The characteristic of this wind is that it starts suddenly, blows in gusts, changes speed and strength, and quickly reaches storm strength. Bura blows along the entire Adriatic coast, but is more frequent and stronger in the northern part of Adriatic coast than in the southern part. It is strongest near Trieste, in the Velebit and Vinodol canals, Novigrad bay, around Šibenik, Split and Makarska, as well as Pelješac peninsula and river Neretva in the south. One of the indicators of the arrival of bura is the formation of a characteristic "cloud cap" on the mountains along the coast. Look at Velebit, Mosor and Biokovo, and if there are clouds on top of the mountains, it means that a bura is coming.

Be careful when sailing during bura and choose to sail in channels which are more distant from the land or in the lee behind the island to avoid gusts of wind and high waves.

Jugo - brings the rain and a headache

Jugo or cirocco is blowing from the southeast and, since it blows from the sea to the land, it brings warmer, wet weather with precipitation. It blows at a steady speed of 21 to 40 km/h, but sometimes it can reach a hurricane speed of 108 km/h. Jugo results in strong waves and rain. There are some signs of jugo starting to blow, which any experienced skipper will recognize. They are a calm sea, weak variable winds, a cloudy horizon, an increase in temperature and humidity, and a gradual decrease in pressure. Jugo, unlike bura, develops slowly and never closes suddenly, which is why it is less dangerous.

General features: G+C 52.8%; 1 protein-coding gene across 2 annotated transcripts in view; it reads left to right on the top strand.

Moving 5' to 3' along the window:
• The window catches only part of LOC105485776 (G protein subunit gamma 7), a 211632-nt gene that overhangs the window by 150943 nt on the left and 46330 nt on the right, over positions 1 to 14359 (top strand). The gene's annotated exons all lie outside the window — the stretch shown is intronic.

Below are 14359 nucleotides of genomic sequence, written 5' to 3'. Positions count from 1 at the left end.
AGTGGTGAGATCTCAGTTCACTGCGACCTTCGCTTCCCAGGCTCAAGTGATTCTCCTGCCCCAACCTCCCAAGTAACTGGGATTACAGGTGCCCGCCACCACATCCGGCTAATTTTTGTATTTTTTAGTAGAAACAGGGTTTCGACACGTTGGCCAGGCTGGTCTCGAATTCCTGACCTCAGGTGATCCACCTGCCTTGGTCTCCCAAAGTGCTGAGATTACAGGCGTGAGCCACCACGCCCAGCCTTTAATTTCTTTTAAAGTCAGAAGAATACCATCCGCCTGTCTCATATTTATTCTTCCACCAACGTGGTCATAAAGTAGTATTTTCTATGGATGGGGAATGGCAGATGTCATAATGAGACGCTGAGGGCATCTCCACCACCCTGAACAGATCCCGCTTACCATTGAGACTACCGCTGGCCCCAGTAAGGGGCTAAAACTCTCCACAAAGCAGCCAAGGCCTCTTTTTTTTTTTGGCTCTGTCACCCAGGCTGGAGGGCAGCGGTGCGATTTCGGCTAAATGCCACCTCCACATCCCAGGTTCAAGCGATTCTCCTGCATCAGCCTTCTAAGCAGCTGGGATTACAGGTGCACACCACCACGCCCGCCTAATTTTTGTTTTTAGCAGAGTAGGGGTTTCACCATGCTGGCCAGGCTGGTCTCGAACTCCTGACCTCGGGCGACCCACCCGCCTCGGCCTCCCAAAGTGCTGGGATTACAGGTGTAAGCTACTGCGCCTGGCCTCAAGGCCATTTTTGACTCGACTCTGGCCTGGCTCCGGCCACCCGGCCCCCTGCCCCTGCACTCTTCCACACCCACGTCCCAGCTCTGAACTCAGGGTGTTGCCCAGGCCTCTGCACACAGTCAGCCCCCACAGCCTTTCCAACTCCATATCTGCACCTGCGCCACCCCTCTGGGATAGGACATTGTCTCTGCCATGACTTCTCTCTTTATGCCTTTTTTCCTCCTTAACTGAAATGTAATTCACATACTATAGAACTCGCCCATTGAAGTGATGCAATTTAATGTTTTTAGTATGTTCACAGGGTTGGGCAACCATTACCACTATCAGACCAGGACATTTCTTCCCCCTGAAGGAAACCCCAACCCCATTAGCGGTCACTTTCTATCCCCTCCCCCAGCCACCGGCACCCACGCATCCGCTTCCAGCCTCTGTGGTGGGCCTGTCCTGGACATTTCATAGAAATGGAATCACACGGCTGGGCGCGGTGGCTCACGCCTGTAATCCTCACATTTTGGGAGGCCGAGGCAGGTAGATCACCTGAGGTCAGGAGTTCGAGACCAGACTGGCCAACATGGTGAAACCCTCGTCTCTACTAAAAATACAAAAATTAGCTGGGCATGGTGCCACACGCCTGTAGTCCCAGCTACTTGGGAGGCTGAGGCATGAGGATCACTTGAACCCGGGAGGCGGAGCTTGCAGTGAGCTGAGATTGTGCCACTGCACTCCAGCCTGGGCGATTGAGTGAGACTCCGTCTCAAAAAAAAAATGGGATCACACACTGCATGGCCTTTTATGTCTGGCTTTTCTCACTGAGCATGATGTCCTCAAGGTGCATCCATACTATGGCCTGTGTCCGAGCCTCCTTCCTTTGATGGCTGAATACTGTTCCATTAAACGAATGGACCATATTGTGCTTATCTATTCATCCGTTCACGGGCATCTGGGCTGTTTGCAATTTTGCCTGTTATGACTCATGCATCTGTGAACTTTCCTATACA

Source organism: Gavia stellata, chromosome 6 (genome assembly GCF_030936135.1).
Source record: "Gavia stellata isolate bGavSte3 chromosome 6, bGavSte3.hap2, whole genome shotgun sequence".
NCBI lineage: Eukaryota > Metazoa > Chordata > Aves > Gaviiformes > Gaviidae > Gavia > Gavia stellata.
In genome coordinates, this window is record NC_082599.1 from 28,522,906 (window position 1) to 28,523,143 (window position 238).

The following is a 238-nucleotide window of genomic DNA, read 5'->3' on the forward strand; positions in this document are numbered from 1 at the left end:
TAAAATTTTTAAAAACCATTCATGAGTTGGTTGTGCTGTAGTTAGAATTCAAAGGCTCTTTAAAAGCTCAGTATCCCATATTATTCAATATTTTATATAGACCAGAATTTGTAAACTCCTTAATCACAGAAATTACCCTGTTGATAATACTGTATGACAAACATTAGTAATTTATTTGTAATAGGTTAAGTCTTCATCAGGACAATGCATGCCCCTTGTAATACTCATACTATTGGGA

Winds of Adriatic – from peaceful Maestral to dangerous Bura

However, it can also show its strength and cause big problems at sea, and caution is recommended. It is stronger in the southern part of the Adriatic, especially in the channels (Mljetski, Pelješki, Korculaski, Hvarski, Brački, Splitski and Srednji), as well as near the island of Vis or towards the far south near Dubrovnik. Waves up to 5 meters high can be created, which causes major problems in navigation. Due to the strong jugo, the regular shipping lines that connect the islands to the mainland are often canceled, so be extremely careful.

Maestral is a summer breeze that brings freshness

Maestral (maestral, smorac) is the most famous pleasant light wind that blows during the day from the northwest direction. It blows form spring to autumn and helps alleviate the summer heat. This wind is pleasant for sailing because it is moderate and stable and is accompanied by good weather. The maestral develops in accordance with the day, so in the morning there is only a light breeze, only around noon it becomes stronger, the strongest is in the afternoon and slowly stops in the evening.

Beware of nevera (storm)

In addition to these three most famous winds, it is important to emphasize the appearance of nevera (storm). These are sudden storms that appear at high speed from the open sea and most often from the direction of northwest. Although they last for a short time, they have a strong force and can be very dangerous. They are often accompanied by heavy rain and thunder. Signs of summer storms are calm sea (bonaca), several days of high humidity, high tide, and the appearance and development of white cumulus clouds with increasingly higher and darker clouds, the top of which begins to spread into a stripe.

Winds of Adriatic – from peaceful Maestral to dangerous Bura

We have briefly introduced you to the Adriatic winds. Most of the time on our sea the weather is nice and you will have a wonderful vacation in a rented yacht or motor boat. However, it is good to know about potential unpleasant sides and be prepared.